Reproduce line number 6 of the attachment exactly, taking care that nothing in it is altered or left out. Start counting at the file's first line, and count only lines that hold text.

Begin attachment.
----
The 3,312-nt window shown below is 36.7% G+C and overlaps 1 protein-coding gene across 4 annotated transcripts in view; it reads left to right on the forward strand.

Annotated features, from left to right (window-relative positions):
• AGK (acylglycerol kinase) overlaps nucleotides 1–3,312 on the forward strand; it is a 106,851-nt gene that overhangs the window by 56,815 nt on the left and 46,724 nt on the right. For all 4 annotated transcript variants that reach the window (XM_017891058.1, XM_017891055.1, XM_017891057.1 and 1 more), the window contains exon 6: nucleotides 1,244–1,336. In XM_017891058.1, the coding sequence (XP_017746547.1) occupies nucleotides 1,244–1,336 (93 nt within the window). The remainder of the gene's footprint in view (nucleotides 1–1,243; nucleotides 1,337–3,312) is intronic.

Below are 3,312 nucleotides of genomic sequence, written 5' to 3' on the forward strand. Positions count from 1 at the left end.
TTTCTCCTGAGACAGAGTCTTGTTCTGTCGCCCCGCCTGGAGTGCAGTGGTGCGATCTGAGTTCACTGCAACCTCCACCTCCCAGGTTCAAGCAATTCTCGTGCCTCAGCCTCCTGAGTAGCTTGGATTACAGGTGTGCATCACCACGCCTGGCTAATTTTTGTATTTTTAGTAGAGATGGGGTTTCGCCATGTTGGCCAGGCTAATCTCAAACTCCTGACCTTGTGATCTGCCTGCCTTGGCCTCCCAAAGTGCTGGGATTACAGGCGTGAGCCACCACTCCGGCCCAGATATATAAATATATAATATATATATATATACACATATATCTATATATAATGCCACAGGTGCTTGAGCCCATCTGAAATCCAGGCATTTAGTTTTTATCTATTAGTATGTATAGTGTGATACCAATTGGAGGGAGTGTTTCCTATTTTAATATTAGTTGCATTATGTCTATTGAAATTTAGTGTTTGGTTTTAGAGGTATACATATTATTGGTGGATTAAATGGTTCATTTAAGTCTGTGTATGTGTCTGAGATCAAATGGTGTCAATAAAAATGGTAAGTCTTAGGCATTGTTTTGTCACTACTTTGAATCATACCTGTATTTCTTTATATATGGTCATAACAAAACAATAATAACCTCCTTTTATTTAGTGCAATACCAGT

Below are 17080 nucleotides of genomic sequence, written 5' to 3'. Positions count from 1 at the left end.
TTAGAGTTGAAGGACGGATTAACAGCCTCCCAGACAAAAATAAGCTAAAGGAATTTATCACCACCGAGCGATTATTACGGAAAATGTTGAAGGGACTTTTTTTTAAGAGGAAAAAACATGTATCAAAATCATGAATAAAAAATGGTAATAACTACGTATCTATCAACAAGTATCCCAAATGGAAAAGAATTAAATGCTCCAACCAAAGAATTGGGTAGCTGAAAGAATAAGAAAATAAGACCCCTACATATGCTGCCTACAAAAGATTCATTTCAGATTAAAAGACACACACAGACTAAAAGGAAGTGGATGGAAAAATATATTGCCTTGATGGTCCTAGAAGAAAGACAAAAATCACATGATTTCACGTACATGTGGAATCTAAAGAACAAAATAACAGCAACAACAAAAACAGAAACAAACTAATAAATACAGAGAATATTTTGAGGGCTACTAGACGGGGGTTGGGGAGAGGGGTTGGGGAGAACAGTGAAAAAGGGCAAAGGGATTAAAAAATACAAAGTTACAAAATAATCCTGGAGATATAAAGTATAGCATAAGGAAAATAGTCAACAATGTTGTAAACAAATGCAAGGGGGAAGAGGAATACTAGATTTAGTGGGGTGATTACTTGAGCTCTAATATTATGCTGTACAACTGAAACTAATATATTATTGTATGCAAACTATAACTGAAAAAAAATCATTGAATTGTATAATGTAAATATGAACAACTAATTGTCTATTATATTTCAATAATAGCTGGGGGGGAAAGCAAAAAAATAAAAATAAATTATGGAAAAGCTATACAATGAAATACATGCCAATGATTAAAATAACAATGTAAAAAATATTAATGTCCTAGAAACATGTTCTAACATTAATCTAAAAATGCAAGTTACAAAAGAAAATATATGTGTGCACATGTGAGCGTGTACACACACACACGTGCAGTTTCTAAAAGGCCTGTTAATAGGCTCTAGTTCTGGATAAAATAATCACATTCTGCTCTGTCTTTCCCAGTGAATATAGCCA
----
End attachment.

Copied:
Below are 17080 nucleotides of genomic sequence, written 5' to 3'. Positions count from 1 at the left end.